Curator's Choice: The reconstructed head of a Neolithic woman at the Museum of London

Jon Cotton interviewed by Chris Broughton | 25 July 2011
A photo of a man holding a carved head
Curator’s Choice: In his own Words… Jon Cotton, Senior Curator (Prehistory) in the Early London History and Collections department of the Museum of London, chooses the reconstructed head of a prehistoric alien…

"She was found in Shepperton, on the Western fringes of London, dug into the gravel in the remains of an ancient sacred site. Give or take, she’s around 5,500-years-old – Neolithic. We’ve got earlier bodies and human remains, but nothing quite as complete.

That’s down to sheer dumb luck, I think. The soil preservation was good enough for the bones to survive, which was a huge factor in the way we’ve chosen to display her.

It was only when the pathology came in that we saw exactly how we were going to do it - it was an absolute no-brainer. ‘Shepperton Woman’ is the oldest Londoner whose face we could realistically reconstruct.

Caroline Wilkinson - the dental pathologist we got in - does a lot of work for the police on murder and burns victims. Seven or eight out of 10 people recognise their relatives from her reconstructions, so it’s theoretically quite possible that someone who knew this woman would recognise her from the model.

There are certain caveats, of course. We’ve no idea of the colour of her hair or eyes, or the nature of her skin pigmentation. But the architecture of the face – the cheekbones, chin, even the earlobes - could be reconstructed with reasonable accuracy. We used a bit of artistic license on the hairstyle, of course.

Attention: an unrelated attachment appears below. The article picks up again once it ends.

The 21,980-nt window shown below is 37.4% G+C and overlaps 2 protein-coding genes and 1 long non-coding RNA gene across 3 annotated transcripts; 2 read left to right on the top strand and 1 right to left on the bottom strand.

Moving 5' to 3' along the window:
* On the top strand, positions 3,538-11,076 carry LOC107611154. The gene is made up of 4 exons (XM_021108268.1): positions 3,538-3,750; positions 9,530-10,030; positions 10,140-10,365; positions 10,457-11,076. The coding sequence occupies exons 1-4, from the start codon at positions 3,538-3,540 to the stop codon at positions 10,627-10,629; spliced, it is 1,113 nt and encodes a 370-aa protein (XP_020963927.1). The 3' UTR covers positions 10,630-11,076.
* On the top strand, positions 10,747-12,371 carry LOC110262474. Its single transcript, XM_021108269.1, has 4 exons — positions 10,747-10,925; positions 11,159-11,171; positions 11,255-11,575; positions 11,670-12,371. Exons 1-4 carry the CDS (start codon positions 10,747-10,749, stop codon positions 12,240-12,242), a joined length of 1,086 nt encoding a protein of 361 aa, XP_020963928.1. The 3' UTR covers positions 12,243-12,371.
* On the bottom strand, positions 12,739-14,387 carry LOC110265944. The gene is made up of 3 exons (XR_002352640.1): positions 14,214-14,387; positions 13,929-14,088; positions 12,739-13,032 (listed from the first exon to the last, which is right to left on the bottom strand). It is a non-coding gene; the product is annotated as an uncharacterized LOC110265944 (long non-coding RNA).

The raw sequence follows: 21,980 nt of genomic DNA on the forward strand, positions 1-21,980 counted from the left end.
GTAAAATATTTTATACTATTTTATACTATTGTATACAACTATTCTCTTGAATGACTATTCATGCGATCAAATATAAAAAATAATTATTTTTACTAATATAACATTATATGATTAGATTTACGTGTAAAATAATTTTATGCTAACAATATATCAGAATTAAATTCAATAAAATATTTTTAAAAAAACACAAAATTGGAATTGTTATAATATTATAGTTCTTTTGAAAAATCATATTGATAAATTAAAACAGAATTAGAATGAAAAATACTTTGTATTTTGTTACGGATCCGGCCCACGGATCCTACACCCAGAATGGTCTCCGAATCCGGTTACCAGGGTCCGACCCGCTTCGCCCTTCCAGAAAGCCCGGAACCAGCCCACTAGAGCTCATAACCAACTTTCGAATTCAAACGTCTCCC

It’s an interesting face – she has been described as 'masculine', and Caroline did come back to us several times while she was performing the reconstruction to ask if we were absolutely sure the body was a woman’s. I told her I only had what the bone specialists told us to go on, and that they were fairly confident.

Shepperton Woman would have been between 30 and 40 years old when she died – not a bad age in stone-age society. We do get older people, but about four or five out of every 10 people in those days didn’t survive beyond a year.

She was one of the lucky ones, and the fact she lived as long as she did is a testament to her lifestyle.

Her teeth are worn flat – she’d obviously eaten a lot of gritty, stone-ground bread. All the same, they’re probably in better nick than those of most people today.

She’d have had no processed sugar in her diet, and plenty of whole grains and roughage. She lost one or two teeth, but there’s no evidence of any dental decay.

What’s more, the amount of lead in her teeth tells us she couldn’t have been drinking local groundwater when she was a child because there isn’t lead-rich groundwater in the London area.

She must have come from a chalkier, more calcareous area, somewhere like the Pennines, the Mendips or the Derbyshire Peaks – a long way to the north, in other words.

We don’t know why she ended up where she did – whether she came down of her own accord or was brought down as a bride of even a slave we have no idea.

It may be that because she was an incomer, an outsider to the local community, she was given special dispensation at death to be buried in this sacred place in the landscape.

She was certainly buried in a very deliberate way in the ditch bottom. There was another burial a few metres away from her, probably a male, but he wasn’t nearly as complete. A lot of the locals, I suspect, probably went into the Thames, but she was for some reason regarded as special.

We may never know why, but these little mysteries are all part of the beauty of archaeology – it’s fascinating to piece together what we can from the clues we have."
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